CIA’s ‘inaccurate representations’ blocked release of key JFK files, investigators say

John Tunheim
Federal judge John Tunheim, former chair of the Assassination Records Review Boad

[Reposted from December 2013, this news report is relevant to the oral arguments in Morley v. CIA  that will be heard in Washington federal court on March 19, 2018.]

Two members of an independent civilian review panel that oversaw the release of the government’s JFK assassination files say the CIA misled them about the records of deceased undercover officer George Joannides.

In a piece for the Boston Herald, Judge John Tunheim, former chair of the Assassination Records Review Board (ARRB) and Thomas Samoluk, former deputy director of the ARRB, said this:

“There is a body of documents that the CIA is still protecting, which should be released. Relying on inaccurate representations made by the CIA in the mid-1990s, the Review Board decided that records related to a deceased CIA agent named George Joannides were not relevant to the assassination. Subsequent work by researchers, using other records that were released by the board, demonstrates that these records should be made public.”

They describe how the CIA duped two official investigations.

“Joannides spearheaded the CIA’s relationship with an anti-Castro exile group before the assassination. Oswald had a public fight with members of this group on the streets of New Orleans during the summer of 1963. The CIA failed to reveal details of its relationship with the exile group to the Warren Commission.”

Thomas Samoluk, former deputy director of the ARRB.


“Later, during the House Select Committee investigation in the late 1970s, Joannides was the CIA’s liaison to the committee. Once again the CIA failed to reveal Joannides’ connection to the anti-Castro Cubans who had the encounter with Oswald before the assassination.”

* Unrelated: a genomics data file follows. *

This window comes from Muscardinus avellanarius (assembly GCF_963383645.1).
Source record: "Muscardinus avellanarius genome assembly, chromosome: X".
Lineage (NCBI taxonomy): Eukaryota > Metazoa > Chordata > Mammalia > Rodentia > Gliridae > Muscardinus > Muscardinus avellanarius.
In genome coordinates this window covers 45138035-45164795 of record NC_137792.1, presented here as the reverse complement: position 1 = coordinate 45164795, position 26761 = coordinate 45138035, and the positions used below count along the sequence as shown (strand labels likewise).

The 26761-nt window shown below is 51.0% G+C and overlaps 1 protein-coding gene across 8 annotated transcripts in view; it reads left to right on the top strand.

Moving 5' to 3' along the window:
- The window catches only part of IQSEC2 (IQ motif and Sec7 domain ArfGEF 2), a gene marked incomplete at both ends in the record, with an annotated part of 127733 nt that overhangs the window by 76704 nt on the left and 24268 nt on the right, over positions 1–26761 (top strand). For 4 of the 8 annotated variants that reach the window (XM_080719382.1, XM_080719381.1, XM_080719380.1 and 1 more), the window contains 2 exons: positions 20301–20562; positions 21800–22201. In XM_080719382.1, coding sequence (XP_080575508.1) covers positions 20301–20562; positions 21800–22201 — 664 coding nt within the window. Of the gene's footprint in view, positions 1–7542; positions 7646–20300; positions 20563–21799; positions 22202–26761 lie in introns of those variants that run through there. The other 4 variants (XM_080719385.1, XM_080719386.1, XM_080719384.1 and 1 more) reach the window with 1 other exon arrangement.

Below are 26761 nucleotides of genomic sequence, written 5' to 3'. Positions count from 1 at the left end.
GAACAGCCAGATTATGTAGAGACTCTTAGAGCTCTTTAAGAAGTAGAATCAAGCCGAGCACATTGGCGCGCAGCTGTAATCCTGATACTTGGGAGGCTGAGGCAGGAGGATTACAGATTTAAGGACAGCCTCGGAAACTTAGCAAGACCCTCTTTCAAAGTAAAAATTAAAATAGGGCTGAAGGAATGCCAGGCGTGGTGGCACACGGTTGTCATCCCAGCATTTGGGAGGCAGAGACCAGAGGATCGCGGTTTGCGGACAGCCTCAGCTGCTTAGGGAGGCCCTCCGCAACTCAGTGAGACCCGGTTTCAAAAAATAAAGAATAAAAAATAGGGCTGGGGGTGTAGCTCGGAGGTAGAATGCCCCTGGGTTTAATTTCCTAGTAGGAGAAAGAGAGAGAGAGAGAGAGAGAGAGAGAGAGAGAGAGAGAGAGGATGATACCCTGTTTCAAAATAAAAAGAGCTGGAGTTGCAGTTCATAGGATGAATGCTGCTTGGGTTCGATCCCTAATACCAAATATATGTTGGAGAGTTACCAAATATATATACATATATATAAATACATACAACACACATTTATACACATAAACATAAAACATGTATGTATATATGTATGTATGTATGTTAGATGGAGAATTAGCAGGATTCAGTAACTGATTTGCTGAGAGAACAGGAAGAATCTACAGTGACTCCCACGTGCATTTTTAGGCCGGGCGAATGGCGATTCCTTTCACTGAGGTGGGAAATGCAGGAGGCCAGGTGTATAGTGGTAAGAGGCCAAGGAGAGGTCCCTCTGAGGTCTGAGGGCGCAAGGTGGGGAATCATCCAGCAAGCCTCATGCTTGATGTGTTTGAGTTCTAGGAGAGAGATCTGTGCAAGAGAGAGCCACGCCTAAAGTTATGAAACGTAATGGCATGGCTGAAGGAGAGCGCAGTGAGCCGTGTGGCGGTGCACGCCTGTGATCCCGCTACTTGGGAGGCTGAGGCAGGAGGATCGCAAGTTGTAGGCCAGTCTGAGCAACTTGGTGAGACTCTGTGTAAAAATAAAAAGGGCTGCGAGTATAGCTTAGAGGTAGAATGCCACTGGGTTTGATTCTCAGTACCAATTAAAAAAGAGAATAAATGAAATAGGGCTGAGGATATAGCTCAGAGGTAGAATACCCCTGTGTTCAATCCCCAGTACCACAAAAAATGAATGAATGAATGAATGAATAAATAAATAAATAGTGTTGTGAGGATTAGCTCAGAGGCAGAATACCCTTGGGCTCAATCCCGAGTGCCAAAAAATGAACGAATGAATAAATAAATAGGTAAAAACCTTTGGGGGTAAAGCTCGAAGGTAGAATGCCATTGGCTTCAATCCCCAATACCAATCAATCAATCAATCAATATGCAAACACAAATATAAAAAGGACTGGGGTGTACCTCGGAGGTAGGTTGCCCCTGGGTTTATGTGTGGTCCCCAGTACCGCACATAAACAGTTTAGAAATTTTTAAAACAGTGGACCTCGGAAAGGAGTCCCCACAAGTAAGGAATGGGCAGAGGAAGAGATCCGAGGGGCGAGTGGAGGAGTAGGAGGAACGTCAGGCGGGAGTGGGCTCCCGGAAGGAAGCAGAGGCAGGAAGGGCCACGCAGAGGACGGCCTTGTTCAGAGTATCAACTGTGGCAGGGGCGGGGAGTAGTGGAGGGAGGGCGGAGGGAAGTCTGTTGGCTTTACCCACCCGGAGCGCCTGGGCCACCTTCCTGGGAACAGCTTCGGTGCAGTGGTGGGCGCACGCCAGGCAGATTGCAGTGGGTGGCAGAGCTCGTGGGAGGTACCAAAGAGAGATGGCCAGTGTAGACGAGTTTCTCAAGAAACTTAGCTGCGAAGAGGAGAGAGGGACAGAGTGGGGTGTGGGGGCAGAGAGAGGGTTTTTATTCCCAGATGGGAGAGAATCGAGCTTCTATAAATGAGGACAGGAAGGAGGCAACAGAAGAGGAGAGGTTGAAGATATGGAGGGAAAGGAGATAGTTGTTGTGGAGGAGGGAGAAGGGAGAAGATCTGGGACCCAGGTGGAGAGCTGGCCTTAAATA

They close with a common sense observation.

“The point is not that the declassification will solve the assassination. Rather, release of these documents will further enrich the existing historical record, and the CIA needs to demonstrate that it is not continuing to hide relevant information from the American public simply to protect itself.”

Tunheim is a federal judge in Minneapolis. Samoluk is an attorney in Boston.

Joseph Backes has posted the complete text of Tunheim and Samoluk’s piece on his Justice for Kennedy blog.

I sued the CIA for the Joannides files in December 2003. A decade later, the case is still pending in federal court in Washington.

The CIA contends that at least 295 documents in Joannides’s administrative file cannot be released in any form for reasons of “national security.” In court filings the CIA says that it will neither confirm nor deny the existence of records related to Joannides’s secret operations in 1963.

At the time of JFK’s assassination, Joannides served as chief of psychological warfare operations in the Agency’s Miiami station. His agents among the Cuban exiles published the first JFK conspiracy theory within 48 hours of JFK’s death, claiming that Lee Harvey Oswald and Fidel Castro were “the presumed assassins.”

Joannides died in 1990, esteemed by his family and many friends. There is no evidence that he was involved in a conspiracy to kill President Kennedy.


Background to this story:

CIA admits undercover officer lived in New Orleans (Nov. 11, 2013)

5 Decades Later Some JFK FIles Still Sealed (Associated Press, Aus. 18. 2013)

Court uphold public benefit of disclsoure about CIA officer in JFK story (JFK Facts, June 19, 2013)

Justice Dept. denies CIA officer was honored for coverup (JFK Facts,Dec. 17, 2012)

CIA Still Cagey About Oswald Mystery (New York Times, October 17, 2009)

Morley v. CIA: Why I sued the CIA for JFK assassination records (JFK Facts, Feb. 23, 2013)











9 thoughts on “CIA’s ‘inaccurate representations’ blocked release of key JFK files, investigators say”

  1. I think the spooks knew Castro was smarter than to allow a former Marine and alleged Soviet defector and alleged Cuba supporter who publicly takes on a CIA-sponsored anti-Castro group and acts overtly provocative in his Mexico embassy (whew) into Cuba.

    As Castro sarcastically declared after learning the assassin was an alleged member of the FPCC – “What a coincidence!”